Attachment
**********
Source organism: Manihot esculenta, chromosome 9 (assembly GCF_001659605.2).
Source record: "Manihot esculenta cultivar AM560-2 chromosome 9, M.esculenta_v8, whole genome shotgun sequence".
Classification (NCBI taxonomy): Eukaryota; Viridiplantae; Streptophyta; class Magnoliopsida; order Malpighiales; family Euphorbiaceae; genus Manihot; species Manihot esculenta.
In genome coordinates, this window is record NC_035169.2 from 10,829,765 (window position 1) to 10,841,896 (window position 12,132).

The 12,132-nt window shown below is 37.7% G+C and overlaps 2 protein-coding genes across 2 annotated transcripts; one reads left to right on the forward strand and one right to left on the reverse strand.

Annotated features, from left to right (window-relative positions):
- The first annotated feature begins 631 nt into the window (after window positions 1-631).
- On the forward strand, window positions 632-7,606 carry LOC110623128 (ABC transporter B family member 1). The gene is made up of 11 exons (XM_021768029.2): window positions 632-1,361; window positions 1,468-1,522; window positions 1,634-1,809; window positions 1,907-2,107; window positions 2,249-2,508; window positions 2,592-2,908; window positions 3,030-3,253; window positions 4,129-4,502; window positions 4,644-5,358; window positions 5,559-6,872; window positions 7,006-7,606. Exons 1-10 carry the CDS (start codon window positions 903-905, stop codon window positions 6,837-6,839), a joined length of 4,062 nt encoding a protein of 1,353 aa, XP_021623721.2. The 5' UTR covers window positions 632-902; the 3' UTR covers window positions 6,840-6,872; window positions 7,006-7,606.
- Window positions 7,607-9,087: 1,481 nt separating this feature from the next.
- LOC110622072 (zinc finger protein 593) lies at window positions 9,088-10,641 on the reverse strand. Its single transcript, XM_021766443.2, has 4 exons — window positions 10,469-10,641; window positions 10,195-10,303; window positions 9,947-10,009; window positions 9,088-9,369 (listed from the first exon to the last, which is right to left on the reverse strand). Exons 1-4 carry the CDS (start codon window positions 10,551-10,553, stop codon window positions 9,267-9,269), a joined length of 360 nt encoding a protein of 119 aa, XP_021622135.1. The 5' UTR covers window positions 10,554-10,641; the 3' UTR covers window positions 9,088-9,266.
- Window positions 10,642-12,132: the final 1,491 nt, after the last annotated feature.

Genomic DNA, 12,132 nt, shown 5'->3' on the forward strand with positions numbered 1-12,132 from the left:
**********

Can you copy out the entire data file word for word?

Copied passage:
Source organism: Manihot esculenta, chromosome 9 (assembly GCF_001659605.2).
Source record: "Manihot esculenta cultivar AM560-2 chromosome 9, M.esculenta_v8, whole genome shotgun sequence".
Classification (NCBI taxonomy): Eukaryota; Viridiplantae; Streptophyta; class Magnoliopsida; order Malpighiales; family Euphorbiaceae; genus Manihot; species Manihot esculenta.
In genome coordinates, this window is record NC_035169.2 from 10,829,765 (window position 1) to 10,841,896 (window position 12,132).

The 12,132-nt window shown below is 37.7% G+C and overlaps 2 protein-coding genes across 2 annotated transcripts; one reads left to right on the forward strand and one right to left on the reverse strand.

Annotated features, from left to right (window-relative positions):
- The first annotated feature begins 631 nt into the window (after window positions 1-631).
- On the forward strand, window positions 632-7,606 carry LOC110623128 (ABC transporter B family member 1). The gene is made up of 11 exons (XM_021768029.2): window positions 632-1,361; window positions 1,468-1,522; window positions 1,634-1,809; window positions 1,907-2,107; window positions 2,249-2,508; window positions 2,592-2,908; window positions 3,030-3,253; window positions 4,129-4,502; window positions 4,644-5,358; window positions 5,559-6,872; window positions 7,006-7,606. Exons 1-10 carry the CDS (start codon window positions 903-905, stop codon window positions 6,837-6,839), a joined length of 4,062 nt encoding a protein of 1,353 aa, XP_021623721.2. The 5' UTR covers window positions 632-902; the 3' UTR covers window positions 6,840-6,872; window positions 7,006-7,606.
- Window positions 7,607-9,087: 1,481 nt separating this feature from the next.
- LOC110622072 (zinc finger protein 593) lies at window positions 9,088-10,641 on the reverse strand. Its single transcript, XM_021766443.2, has 4 exons — window positions 10,469-10,641; window positions 10,195-10,303; window positions 9,947-10,009; window positions 9,088-9,369 (listed from the first exon to the last, which is right to left on the reverse strand). Exons 1-4 carry the CDS (start codon window positions 10,551-10,553, stop codon window positions 9,267-9,269), a joined length of 360 nt encoding a protein of 119 aa, XP_021622135.1. The 5' UTR covers window positions 10,554-10,641; the 3' UTR covers window positions 9,088-9,266.
- Window positions 10,642-12,132: the final 1,491 nt, after the last annotated feature.

Genomic DNA, 12,132 nt, shown 5'->3' on the forward strand with positions numbered 1-12,132 from the left: